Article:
We started our Uruguayan adventure in Colonia del Sacramento, a short ferry ride (50KM) from Buenos Aires, and a town that has strong Portuguese and Spanish roots having been under the rule of both (after being first ‘founded’ and claimed by the Portuguese, it has been occupied and conquested back and forth up until 1828, when it became part of Uruguay).
Highlights of Colonia include ruins of fortress walls and gates, a convent dating back to the 17th century, a lighthouse dating to 1857, and the Basilica of the Blessed Sacrament. Classic cars (some driving, some used as planters) and cobblestone roads surround the town center. Not surprisingly, the kids were not all that charmed by the crumbling buildings and cobblestone roads, but luckily we played some soccer in the square near the Basilica and happened to stay in a hotel with an outdoor pool and breakfast buffet so all was forgiven.
A weekend and vacation spot for many Argentines given it’s proximity to Buenos Aires, it was not quite the ‘high season’ (summer) and we had much of the town to ourselves for a requisite self-guided tour in a golf cart (and you can probably imagine how that went). Playa Ferrando was a gorgeous, empty stretch of coast that we had to ourselves for part of a sunny morning before we departed for Montevideo.
We traveled from Colonia to Montevideo by bus (and yes, we are a sight tromping through a bus station: 5 gringos, 3 kids, 12 bags +/- whatever extra bags of snacks or treasures we happen to be holding on a given day). The kids did great on the long-ish ride, enough so that an elderly Uruguayan gentleman offered us ‘felicitaciones’ (congratulations) on traveling with our children.
We spent a few days exploring Montevideo and started to form some of our initial impressions of Uruguay. It has been so interesting to see the comparisons the kids draw as we move from one place to another, and this time was no exception.
Some of Colin’s most prominent observations:
-People smoke less in Uruguay (all of the kids have been shocked at how many people smoke in Latin America)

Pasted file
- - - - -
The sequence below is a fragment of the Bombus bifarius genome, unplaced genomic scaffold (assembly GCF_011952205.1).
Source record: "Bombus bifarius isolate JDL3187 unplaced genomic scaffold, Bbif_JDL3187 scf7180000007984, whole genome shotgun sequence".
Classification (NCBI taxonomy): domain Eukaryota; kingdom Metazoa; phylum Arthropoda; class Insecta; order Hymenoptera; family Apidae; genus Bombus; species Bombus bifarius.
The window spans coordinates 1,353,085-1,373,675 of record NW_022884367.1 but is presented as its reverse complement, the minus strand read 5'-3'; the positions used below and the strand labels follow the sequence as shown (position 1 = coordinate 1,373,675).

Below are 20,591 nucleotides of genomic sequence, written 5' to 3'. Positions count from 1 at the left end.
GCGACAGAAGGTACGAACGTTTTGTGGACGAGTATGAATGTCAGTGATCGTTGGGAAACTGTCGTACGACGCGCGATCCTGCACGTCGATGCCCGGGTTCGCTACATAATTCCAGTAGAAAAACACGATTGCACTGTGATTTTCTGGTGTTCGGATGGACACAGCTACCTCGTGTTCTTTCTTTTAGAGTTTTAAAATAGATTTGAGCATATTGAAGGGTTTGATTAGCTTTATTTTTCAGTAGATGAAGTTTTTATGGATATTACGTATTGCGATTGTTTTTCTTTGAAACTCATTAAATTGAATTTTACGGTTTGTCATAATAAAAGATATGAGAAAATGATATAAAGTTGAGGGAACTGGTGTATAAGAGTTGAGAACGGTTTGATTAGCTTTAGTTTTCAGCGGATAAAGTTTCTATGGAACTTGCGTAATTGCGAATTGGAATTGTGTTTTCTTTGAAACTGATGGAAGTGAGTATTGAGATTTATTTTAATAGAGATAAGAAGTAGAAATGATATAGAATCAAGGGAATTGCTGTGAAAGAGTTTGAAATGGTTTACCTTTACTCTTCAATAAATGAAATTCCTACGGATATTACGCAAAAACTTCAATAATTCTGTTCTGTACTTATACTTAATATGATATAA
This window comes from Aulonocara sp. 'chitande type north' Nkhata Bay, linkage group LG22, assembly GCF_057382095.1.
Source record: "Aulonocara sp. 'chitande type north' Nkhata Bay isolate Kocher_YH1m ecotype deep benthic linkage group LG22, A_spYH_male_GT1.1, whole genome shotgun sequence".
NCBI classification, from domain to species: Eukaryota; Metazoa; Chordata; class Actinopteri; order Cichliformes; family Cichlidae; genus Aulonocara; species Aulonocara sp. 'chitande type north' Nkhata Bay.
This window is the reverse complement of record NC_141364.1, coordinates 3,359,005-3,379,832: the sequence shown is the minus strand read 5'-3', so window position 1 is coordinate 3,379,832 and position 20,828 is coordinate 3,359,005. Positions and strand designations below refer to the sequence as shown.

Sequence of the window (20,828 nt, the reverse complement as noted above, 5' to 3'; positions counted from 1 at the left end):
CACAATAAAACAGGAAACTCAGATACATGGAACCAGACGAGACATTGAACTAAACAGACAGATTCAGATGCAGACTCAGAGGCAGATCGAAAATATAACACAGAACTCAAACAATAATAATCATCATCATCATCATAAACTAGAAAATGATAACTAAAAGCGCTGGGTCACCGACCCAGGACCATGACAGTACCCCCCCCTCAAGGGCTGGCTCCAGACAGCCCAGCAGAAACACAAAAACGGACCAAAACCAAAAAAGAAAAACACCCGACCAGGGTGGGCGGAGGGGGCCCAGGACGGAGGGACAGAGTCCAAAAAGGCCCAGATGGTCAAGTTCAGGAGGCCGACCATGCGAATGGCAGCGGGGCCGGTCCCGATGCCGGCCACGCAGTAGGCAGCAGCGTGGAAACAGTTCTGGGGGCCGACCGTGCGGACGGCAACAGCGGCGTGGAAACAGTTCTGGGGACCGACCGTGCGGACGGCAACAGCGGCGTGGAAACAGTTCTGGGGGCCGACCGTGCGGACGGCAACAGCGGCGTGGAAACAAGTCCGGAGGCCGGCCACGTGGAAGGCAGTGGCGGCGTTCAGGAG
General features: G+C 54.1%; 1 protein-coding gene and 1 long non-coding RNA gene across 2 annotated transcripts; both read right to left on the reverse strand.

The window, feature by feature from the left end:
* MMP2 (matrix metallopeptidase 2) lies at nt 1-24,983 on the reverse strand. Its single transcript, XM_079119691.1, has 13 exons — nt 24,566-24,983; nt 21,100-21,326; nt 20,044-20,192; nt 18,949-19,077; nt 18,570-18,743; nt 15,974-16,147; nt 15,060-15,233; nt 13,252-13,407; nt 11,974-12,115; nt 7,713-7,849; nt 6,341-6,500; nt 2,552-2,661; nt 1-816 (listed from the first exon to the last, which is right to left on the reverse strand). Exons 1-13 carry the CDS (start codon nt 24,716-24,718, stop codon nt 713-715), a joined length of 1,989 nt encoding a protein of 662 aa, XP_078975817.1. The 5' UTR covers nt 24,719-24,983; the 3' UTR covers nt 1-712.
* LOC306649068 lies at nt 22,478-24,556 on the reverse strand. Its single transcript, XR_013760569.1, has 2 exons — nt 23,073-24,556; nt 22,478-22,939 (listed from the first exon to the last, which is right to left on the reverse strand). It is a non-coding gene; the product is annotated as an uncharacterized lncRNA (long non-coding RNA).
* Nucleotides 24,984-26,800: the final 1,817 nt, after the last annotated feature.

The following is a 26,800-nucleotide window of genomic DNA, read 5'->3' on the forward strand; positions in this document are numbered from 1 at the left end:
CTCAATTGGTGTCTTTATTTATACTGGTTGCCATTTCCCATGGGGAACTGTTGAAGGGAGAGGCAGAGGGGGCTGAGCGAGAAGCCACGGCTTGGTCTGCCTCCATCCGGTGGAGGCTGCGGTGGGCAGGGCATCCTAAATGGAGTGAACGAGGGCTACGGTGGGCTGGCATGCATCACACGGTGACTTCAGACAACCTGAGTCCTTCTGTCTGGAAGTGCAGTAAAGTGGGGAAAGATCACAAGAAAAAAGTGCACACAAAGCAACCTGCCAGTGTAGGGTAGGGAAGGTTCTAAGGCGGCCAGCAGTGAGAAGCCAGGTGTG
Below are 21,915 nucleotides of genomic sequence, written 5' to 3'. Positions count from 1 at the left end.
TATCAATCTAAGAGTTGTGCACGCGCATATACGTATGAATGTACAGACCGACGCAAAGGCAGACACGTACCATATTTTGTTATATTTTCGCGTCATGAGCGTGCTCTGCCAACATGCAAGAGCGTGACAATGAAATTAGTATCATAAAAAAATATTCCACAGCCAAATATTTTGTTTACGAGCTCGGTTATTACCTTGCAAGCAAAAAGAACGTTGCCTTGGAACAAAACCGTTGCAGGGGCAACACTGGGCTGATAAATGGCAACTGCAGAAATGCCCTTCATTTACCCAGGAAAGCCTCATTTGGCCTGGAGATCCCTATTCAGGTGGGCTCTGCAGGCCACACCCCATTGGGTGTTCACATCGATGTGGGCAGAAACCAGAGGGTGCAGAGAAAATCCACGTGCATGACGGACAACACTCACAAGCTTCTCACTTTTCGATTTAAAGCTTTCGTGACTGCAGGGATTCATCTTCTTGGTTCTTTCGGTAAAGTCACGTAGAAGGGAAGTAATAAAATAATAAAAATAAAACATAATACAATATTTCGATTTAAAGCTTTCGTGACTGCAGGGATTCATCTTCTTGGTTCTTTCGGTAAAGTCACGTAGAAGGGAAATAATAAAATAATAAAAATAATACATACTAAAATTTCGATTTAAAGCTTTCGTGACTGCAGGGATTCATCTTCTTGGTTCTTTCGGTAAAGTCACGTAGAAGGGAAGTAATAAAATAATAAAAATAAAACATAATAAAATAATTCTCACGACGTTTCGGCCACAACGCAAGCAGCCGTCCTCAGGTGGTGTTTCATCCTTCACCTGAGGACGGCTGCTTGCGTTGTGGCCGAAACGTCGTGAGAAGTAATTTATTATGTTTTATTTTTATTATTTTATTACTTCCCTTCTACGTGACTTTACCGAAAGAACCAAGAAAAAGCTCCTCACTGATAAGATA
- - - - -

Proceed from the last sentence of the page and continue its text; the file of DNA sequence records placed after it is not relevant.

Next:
-There is less dog poop (he’s right that even taking into account the population difference, people here are definitely way more responsible about this)
-Food tastes better than it did in Brazil (food here is more similar to Argentine food, and contains all of the boys’ favorites: meat, pizza, pasta)
-“I’m not hungry” (Food portions are HUGE here. We thought at first that things were expensive, but it turns out that most ‘portions’ easily serve at least 2 people
We’ve also noticed that Uruguayans are more similar to Brazilians in their tendency to STARE at things/people they are not used to seeing (ie, us), but they also are the opposite of both Brazilians and Argentines when it comes to driving behavior; we’ve had multiple drivers stop and either honk or flash their lights at us to tell us to cross which has come as quite a surprise after months of being used to the idea that pedestrians have no right of way.
Having been in a very busy neighborhood of Buenos Aires for the past month definitely influenced all of our perspectives, as the greatest difference we all noticed was the general lack of people we saw out and about in the different neighborhoods of the city. After sleeping in on a Saturday morning (our first in Montevideo) and enjoying another breakfast buffet, we learned quickly that everything closes up early on Saturdays (by 1pm), but we still have not figured out where everyone went once things were closed. (As far as we could tell, they were not at restaurants or bars…)
Regardless, we took advantage of empty & quiet streets to cover a ton of ground and walk through the commercial center (felt like midtown Manhattan with fewer people), the old downtown (ciudad vieja) and the port (more cobblestone streets, tourist markets).
While in the Ciudad Vieja, we had the opportunity to see the inside of Teatro Solis, where Jim’s Grandfather Howard Mitchell conducted on more than one occasion during his many visits to Montevideo.
We had heard various impressions of Argentines v. Uruguayans, or of Buenos Aires v. Montevideo, and one of them was that everything is just more mellow in Uruguay. We definitely concur with this impression: everything and everyone in Uruguay is quieter, ‘mas tranquilo,’ than anything we encountered in BA. While nice to have a change of pace, it has definitely been an adjustment so far.
Next up: travel out to the coast (Punta del Este and La Barra) and my personal memoir “I got out of cooking Thanksgiving dinner and all I had to do was move to South America.”
Love to all,